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circa 1100 Tijd van steden en staten

Hebban olla vogala

The Dutch language in writing

Hebban olla vogala nestas hagunnan hinase hic anda thu, wat unbidan we nu?
The above is a Dutch sentence, although at first sight it’s barely recognisable as such. This is because it is about the earliest piece of written Dutch we have, some one thousand years old. It literally says: Have all birds nests started except me and you; what wait we for, or: All birds have started making nests, except you and me, what are we waiting for? These lines are probably from a love song, the oldest Dutch love song you could say.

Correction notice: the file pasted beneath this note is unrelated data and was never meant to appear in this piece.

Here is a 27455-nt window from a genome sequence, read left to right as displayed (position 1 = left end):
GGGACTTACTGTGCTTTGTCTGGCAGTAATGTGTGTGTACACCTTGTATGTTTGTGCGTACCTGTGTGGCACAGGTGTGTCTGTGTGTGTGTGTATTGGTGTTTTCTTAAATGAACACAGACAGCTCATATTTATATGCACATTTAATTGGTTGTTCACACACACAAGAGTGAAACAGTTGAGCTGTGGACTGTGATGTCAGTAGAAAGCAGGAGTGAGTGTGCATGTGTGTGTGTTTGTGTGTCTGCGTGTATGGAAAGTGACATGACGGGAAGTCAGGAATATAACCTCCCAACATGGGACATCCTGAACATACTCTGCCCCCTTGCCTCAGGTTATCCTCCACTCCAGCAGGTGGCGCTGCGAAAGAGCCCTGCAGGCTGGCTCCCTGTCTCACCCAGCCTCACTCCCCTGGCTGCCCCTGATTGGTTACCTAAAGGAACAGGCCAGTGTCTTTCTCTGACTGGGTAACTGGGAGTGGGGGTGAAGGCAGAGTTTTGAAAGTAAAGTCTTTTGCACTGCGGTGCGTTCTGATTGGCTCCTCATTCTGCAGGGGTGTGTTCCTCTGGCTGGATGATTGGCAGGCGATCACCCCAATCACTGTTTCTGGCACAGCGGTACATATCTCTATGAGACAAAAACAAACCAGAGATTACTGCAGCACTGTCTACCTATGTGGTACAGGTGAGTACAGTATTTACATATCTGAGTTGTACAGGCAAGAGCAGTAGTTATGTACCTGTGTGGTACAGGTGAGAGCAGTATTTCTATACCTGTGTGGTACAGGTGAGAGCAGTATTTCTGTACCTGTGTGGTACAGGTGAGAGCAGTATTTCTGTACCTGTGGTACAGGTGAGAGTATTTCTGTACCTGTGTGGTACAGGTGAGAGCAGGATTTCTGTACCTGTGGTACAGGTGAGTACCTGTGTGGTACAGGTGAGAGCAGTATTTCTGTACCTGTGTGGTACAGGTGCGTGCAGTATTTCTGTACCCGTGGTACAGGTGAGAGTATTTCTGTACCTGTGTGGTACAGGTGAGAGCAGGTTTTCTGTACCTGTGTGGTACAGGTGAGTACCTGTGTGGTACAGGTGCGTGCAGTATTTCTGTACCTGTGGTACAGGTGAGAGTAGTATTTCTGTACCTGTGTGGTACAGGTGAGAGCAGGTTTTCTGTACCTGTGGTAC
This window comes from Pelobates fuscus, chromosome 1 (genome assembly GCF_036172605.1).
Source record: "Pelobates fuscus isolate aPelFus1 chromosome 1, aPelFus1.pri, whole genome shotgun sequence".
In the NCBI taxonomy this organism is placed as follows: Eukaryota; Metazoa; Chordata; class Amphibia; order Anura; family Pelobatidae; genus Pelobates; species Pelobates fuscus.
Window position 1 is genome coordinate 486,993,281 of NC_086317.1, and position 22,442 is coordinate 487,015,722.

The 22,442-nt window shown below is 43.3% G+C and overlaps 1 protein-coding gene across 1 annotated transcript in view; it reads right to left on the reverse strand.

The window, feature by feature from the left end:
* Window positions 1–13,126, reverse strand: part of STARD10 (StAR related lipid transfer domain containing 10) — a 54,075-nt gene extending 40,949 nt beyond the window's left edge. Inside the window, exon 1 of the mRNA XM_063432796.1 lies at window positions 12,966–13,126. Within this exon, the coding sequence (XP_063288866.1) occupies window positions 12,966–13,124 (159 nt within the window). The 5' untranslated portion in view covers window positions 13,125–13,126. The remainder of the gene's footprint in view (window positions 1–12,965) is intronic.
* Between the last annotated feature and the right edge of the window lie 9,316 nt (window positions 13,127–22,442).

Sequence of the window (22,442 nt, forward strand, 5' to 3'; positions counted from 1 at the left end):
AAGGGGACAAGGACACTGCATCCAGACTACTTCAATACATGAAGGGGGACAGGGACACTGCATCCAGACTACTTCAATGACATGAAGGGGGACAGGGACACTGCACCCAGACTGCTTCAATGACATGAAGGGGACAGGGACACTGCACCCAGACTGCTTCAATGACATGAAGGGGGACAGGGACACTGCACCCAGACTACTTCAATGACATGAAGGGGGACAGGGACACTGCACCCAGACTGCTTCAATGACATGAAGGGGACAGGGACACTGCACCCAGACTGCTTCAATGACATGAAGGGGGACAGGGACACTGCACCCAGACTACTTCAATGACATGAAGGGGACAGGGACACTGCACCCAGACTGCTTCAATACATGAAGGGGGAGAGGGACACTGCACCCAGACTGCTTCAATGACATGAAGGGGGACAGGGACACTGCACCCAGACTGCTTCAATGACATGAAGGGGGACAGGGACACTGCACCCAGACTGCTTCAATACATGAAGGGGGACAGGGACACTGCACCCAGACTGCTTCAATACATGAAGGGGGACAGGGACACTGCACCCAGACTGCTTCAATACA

These lines were written to test a quill pen in about 1100 by a Flemish monk who was staying in an English monastery. His daily life was largely filled with copying Latin and Old English texts. Now and then he had to sharpen the goose quill he used for writing. On the last page of the book he was copying he would try out his newly sharpened pen before continuing his copying. In such instances he wrote the first thing that came into his head. For this monk, it was a love poem that he remembered from his youth in Flanders: Hebban olla vogala

This was simply an incident that only with the wisdom of many centuries could be regarded as the beginning of a new phenomenon: the use of the Dutch language as a medium for written literature. That the first fruits of the pen in Dutch were written in a monastery and were preserved in a sacred monastic book is, of course, no coincident. Writing had long been the domain of monks and the written word was mainly used for the sacred, Latin texts of the church.

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